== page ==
The fact is that in many cases a move to the cloud is a move toward more security rather than less.

John Alber
St. Louis

I do information technology work on top of my legal work. In your article, David Navetta is right about the main loss law firms face. Control is important. For example, what if an opposing party attempts to subpoena records from the cloud provider? How will they respond? Do they have a written policy on such responses? Is it in their contract?

Google Apps for Business does have a clear policy. Two law-specific companies I contacted on behalf of a client had less clarity.

Control also comes into play in regard to access. Smaller firms don’t always have the most reliable internet access. One client of mine had DSL out in a rural area. Every time a thunderstorm rolled through (and we get more than a few in Georgia, typically) his Internet went down. A cloud-based solution without reliable, always-on Internet connections won’t work for many.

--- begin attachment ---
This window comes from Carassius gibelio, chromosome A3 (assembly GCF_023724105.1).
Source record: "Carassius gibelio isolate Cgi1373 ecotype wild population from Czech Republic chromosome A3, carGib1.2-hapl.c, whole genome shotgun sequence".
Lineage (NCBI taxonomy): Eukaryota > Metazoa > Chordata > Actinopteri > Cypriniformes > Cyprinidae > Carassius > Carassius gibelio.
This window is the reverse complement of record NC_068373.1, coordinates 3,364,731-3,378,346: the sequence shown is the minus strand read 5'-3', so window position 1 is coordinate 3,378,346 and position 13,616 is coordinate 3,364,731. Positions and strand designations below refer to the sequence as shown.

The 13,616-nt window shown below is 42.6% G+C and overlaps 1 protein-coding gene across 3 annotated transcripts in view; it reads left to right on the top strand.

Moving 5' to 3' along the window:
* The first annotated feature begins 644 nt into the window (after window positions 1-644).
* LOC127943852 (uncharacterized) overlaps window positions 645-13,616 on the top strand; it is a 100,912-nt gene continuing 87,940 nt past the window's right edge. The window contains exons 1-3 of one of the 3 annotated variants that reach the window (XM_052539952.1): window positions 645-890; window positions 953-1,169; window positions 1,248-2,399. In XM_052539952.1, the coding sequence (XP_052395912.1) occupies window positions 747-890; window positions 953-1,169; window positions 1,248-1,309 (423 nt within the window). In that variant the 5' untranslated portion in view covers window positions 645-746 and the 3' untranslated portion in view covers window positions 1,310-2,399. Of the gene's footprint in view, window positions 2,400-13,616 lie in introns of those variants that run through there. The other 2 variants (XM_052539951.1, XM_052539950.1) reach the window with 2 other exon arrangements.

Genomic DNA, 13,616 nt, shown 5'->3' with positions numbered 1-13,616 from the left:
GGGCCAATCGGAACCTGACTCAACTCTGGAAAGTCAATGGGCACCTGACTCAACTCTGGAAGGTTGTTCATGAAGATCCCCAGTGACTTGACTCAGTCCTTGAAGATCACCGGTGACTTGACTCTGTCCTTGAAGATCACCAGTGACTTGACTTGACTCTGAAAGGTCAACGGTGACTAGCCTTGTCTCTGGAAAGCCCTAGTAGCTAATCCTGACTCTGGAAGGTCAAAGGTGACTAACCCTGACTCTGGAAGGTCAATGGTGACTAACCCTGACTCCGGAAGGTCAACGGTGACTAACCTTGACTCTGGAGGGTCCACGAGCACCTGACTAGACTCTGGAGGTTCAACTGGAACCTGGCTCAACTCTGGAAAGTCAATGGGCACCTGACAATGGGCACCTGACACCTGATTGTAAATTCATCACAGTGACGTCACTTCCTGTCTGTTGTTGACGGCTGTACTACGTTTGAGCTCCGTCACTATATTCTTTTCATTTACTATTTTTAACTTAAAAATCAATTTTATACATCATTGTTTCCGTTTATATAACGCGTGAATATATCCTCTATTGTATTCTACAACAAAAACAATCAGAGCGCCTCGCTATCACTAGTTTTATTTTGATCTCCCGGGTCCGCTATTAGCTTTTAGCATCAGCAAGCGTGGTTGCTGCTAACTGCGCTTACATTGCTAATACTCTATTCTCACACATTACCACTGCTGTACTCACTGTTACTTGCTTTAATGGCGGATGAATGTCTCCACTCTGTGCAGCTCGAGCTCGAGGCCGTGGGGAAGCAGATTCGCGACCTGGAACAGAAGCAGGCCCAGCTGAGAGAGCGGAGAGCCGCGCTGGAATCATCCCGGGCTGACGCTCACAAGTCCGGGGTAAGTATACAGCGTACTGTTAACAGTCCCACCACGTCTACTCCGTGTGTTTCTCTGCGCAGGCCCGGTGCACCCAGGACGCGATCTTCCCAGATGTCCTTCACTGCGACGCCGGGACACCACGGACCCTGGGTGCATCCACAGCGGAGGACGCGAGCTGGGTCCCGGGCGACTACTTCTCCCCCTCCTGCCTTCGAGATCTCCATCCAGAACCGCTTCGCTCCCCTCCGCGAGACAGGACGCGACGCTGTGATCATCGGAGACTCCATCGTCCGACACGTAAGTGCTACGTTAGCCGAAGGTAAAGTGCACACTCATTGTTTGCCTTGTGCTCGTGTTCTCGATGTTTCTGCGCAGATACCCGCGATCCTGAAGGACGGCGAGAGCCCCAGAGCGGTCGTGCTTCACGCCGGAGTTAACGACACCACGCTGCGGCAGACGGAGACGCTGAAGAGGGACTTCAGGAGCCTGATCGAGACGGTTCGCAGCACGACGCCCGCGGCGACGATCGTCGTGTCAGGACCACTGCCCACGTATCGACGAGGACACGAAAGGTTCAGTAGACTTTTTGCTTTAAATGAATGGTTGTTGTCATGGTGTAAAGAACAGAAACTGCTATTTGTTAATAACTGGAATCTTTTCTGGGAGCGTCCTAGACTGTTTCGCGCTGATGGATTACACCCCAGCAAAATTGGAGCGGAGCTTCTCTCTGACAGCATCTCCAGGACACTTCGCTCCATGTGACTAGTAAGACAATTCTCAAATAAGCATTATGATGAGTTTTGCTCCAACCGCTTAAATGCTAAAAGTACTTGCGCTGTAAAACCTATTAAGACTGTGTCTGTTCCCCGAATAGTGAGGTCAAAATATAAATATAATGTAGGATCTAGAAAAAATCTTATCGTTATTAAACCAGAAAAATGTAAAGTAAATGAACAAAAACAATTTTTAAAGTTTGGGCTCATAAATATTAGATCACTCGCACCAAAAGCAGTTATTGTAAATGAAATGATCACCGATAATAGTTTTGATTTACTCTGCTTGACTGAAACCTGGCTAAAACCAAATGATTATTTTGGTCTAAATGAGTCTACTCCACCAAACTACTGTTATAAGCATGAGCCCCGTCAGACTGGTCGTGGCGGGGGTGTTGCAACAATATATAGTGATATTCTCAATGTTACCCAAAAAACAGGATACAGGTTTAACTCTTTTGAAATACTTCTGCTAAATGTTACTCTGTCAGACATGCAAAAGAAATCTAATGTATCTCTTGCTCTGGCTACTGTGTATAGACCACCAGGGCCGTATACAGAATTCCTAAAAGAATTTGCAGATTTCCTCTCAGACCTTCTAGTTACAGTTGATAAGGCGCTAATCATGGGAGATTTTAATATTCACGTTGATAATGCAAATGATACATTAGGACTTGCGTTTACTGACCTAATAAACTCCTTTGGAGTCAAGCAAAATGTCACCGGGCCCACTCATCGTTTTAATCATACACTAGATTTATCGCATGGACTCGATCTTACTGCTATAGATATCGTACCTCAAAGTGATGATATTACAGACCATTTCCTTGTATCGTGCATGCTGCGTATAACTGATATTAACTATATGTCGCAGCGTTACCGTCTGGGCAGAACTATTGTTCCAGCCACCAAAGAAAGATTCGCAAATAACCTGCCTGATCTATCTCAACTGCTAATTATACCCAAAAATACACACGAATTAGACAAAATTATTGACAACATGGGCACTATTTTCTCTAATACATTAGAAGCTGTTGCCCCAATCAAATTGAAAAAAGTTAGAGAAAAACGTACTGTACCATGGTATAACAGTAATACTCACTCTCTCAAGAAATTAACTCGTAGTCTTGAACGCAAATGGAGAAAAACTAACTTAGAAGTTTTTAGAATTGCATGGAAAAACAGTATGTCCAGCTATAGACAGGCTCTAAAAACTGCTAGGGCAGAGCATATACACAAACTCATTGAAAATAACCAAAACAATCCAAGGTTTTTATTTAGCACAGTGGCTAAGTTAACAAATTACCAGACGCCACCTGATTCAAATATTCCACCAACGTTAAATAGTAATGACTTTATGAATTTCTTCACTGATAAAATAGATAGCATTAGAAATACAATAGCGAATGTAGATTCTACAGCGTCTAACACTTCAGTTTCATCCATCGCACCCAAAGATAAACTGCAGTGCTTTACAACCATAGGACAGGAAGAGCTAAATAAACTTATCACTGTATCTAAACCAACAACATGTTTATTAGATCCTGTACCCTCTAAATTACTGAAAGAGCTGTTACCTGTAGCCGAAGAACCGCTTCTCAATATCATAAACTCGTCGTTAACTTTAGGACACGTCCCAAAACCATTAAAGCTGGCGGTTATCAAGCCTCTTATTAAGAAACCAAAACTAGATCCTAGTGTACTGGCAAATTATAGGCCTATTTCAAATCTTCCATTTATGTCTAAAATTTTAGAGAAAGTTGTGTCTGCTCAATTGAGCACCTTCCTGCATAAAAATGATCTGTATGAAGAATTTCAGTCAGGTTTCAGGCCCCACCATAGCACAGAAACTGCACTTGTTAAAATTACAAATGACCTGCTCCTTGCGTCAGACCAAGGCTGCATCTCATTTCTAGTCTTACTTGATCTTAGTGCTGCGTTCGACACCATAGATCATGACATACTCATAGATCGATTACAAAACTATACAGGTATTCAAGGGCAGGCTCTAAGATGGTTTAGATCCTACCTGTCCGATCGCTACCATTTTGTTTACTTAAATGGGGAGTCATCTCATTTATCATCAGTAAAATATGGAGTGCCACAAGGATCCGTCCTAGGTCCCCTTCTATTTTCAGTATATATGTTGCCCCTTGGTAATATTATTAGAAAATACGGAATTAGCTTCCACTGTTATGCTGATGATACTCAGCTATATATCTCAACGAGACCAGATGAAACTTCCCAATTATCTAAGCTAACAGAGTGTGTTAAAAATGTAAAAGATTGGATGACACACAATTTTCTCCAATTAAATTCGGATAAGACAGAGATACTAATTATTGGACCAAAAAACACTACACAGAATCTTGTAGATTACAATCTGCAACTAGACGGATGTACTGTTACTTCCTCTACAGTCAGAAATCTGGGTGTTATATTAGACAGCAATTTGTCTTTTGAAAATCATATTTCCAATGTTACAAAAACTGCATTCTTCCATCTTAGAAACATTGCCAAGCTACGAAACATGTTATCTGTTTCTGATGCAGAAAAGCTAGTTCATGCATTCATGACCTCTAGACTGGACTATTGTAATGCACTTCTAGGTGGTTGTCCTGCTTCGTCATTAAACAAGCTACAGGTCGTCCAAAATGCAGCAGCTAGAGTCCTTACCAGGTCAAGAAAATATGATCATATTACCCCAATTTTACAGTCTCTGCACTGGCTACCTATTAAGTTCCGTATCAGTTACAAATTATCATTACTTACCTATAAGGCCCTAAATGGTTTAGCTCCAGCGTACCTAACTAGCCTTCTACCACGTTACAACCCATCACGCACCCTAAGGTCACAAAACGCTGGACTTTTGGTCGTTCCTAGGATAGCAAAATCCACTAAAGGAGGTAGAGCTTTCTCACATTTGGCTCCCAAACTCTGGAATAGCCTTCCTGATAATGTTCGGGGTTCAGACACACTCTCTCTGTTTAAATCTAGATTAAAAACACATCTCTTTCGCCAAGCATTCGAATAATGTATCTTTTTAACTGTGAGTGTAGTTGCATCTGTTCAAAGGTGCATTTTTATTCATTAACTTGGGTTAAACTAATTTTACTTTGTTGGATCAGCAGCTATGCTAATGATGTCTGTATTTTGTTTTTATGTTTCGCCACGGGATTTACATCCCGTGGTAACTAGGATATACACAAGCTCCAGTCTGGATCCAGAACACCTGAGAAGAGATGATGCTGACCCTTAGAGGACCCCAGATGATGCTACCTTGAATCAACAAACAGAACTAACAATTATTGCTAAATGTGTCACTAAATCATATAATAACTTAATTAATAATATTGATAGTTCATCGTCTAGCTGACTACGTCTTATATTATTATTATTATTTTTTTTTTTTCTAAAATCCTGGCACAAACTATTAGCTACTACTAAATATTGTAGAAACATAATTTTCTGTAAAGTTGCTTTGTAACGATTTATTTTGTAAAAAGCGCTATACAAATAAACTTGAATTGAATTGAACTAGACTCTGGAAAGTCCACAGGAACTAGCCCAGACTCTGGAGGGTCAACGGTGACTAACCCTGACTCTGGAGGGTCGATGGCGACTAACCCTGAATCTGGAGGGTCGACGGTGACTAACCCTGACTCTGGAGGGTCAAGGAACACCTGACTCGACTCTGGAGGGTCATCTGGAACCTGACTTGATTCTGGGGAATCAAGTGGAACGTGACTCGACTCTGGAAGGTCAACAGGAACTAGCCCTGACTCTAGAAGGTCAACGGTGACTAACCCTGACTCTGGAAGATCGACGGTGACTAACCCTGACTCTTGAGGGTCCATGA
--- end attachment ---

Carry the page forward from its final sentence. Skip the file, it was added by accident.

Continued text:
Even so, I do think more people will be moving to the cloud. And some services should already be in the cloud. Frankly, a small law firm running their own Microsoft Exchange Server might be doing the equivalent of malpractice unless they have someone very competent at cybersecurity hardening the email server against attacks. I can tell you most firms don’t have access to these people; but cloud-based Exchange and other email solutions do.